In my recent rant about loud in-store music, I almost added the descriptor, tacky. Almost. I know a class of once-upon-a-time college sophomores who would think that’s rich, coming from the guy who tried to teach them about economic growth using Steve Earle’s song, “Hillbilly Highway.” They were, unanimously, not-amused. Our different tastes in music were seemingly unbridgeable.
I like to think of my musical tastes as moderately eclectic. Yet if you scanned my library, you would find more than nine-tenths of it in the category called Americana, with only brief smatterings of blues, ancient rock, classical, Taize hymns, movie scores, etc. Of hip hop or recent pop and rock, I am in total ignorance. While I was enthralled by Ann Patchett’s novel, Bel Canto, and have read it more than once, my knowledge of opera barely goes beyond Elmer Fudd’s Wagnerian, “Kill the wabbit, kill the wabbit.”
So I am intrigued by a review of the musical, “Hamilton,” in a recent issue of The Economist. A hip hop musical about Alexander Hamilton that can be praised by both Barack Obama and Dick Cheney? The reviewer finds in the musical a hopeful statement about where this country came from and where it is going, a vision of an inclusive nation, despite current trends toward exclusiveness. A bridge builder.
To judge from the current presidential campaigning, this is “the winter of our discontent.” Deep discontent. A mood of anger and distrust and fear and exclusion. An us-vs-them, zero-sum victimhood of despair that sees walls as solutions. And yet, James Fallows’ article in the March issue of The Atlantic (“How America Is Putting Itself Back Together”) chronicles dozens of stories to the contrary at the local level in communities all across the country—stories of cooperative action and partnership and initiative and welcoming the newcomer, stories in which distressed communities are turning their fortunes around and moving in positive directions.
What has this to do with my parochial musical tastes? I could argue—with some justification—that taste is taste. That overcoming innate preferences is infeasible if not impossible. But, deep down, I suspect that more than taste is at stake. If I listened with an open heart, I could learn at least to appreciate, if not enjoy, what others see in hip hop and opera. I wonder, then, if my too-ready dismissal of other genres as uninteresting is perhaps, at the least, emblematic of the same attitude that dismisses otherness, demonizes the alien, acquiesces in the building of walls.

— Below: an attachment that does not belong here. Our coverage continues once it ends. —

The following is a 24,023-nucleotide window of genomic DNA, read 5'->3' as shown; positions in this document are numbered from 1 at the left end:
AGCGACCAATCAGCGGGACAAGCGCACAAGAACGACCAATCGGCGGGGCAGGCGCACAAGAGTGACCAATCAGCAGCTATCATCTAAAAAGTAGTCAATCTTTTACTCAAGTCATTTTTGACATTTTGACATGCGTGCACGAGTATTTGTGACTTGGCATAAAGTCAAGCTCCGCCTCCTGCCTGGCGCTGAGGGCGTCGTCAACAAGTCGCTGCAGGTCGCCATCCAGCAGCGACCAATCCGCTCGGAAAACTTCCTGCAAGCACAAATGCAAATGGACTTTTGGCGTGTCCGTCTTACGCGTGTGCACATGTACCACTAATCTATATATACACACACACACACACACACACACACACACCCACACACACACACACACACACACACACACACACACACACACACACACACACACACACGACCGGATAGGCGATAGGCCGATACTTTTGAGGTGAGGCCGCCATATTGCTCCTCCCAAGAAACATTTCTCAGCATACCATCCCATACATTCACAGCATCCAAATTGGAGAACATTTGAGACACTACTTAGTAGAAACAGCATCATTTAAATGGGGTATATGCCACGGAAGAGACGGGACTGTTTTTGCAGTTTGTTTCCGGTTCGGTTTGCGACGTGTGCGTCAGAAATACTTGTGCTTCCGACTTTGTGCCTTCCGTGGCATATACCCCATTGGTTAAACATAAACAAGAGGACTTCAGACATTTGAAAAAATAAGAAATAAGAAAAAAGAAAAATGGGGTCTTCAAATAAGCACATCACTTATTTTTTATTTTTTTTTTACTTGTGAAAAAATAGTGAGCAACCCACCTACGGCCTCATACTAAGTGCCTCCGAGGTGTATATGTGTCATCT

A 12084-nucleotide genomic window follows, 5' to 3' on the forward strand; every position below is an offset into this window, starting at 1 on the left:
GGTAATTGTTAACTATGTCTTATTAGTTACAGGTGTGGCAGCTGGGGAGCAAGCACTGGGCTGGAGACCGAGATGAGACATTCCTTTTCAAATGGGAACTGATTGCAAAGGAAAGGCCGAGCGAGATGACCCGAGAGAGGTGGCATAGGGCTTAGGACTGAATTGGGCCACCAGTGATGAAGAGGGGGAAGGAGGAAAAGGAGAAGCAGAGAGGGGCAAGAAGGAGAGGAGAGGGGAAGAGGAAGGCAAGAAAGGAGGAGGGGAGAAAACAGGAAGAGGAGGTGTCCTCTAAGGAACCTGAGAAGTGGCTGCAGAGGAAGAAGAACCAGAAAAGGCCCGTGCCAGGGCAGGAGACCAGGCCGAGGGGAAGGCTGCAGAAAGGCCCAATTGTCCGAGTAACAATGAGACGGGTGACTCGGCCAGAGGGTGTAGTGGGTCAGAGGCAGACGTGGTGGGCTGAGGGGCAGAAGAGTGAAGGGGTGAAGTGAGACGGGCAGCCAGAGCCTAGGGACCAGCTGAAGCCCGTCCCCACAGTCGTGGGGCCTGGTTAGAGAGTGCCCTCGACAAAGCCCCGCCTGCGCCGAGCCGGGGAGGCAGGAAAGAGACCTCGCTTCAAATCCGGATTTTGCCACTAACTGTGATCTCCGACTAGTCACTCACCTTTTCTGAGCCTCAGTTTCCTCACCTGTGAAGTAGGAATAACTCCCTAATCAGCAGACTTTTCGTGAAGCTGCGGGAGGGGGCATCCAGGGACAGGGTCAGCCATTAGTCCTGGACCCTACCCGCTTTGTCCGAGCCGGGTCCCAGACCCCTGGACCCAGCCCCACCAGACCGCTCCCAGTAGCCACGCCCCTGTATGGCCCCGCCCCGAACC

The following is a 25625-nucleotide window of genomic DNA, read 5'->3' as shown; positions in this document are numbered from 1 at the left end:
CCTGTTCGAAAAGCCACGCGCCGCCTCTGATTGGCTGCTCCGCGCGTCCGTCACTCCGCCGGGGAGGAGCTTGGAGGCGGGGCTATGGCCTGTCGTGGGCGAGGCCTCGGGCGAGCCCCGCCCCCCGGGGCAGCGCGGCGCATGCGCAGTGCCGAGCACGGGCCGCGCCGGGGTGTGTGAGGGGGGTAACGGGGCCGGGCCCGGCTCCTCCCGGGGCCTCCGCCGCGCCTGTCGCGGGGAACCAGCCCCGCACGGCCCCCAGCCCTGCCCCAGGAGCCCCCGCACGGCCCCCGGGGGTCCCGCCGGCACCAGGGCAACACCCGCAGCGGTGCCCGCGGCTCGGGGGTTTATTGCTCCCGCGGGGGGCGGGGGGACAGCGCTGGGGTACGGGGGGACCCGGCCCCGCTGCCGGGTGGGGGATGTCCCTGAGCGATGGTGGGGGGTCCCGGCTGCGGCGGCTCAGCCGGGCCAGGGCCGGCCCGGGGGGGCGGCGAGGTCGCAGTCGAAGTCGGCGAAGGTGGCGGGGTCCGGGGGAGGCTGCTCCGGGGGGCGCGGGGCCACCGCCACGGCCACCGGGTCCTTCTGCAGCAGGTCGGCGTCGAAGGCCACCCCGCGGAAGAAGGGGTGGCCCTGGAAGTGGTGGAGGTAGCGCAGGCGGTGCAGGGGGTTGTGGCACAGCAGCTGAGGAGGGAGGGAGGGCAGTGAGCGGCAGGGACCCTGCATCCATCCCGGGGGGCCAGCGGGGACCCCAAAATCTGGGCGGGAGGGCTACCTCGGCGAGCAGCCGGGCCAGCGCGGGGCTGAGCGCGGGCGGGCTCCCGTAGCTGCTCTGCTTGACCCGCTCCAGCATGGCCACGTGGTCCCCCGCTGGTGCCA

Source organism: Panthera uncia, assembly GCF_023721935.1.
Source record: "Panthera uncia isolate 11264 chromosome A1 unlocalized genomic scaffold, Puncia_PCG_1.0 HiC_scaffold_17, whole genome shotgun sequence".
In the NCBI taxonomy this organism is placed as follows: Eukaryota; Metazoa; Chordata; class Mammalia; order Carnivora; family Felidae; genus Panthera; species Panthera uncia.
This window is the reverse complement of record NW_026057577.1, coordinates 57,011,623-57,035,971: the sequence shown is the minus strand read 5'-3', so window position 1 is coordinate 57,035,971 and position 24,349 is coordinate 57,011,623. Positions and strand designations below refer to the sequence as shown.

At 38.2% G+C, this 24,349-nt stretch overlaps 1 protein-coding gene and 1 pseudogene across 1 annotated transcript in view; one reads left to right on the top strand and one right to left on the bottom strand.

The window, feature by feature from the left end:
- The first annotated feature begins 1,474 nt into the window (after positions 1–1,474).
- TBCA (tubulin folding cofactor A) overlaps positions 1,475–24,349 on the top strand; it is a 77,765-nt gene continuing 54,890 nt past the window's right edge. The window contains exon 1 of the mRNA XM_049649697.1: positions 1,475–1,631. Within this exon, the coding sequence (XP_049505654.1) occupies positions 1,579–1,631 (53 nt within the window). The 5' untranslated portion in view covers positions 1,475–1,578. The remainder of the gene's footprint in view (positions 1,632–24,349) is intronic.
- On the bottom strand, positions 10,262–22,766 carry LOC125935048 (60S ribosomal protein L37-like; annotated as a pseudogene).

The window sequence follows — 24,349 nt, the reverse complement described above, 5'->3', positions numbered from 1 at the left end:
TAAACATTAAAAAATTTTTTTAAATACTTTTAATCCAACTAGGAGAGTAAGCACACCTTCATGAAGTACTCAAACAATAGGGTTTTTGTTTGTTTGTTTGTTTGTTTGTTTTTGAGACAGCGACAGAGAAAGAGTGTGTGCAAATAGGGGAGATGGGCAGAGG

By the calendar, it is still winter. And yet, this week I see signs of spring all around. Crocus are blooming and dogwood buds are swelling. Flocks of robins visit our yard and the upland chorus frogs are calling and mating in Nancy’s pond.
Mr. Fallows sees signs of spring. The author of “Hamilton” sees signs of spring. May we seek an end to the winter of our discontent. Let me see—no, let me BE— signs of spring. Let me build bridges, not walls.
2 thoughts on “Signs of Spring”
I love this part: “I wonder, then, if my too-ready dismissal of other genres as uninteresting is perhaps, at the least, emblematic of the same attitude that dismisses otherness, demonizes the alien, acquiesces in the building of walls.” I recently read “Don’t Sweat the Small Stuff” and one of the 100 ideas the author suggests is to read news and magazines written from a differing perspective. I think this can be especially hard to do in an election year when the media tends to polarize us, but communication with people of differing views is something we can all improve!
I can get into the word ‘tacky”, something Anglicans do their best not to be. Reminds me of the Chick-Fil-A we were at yesterday; a very sticky place. Ask Deb for any advice on any genre of music.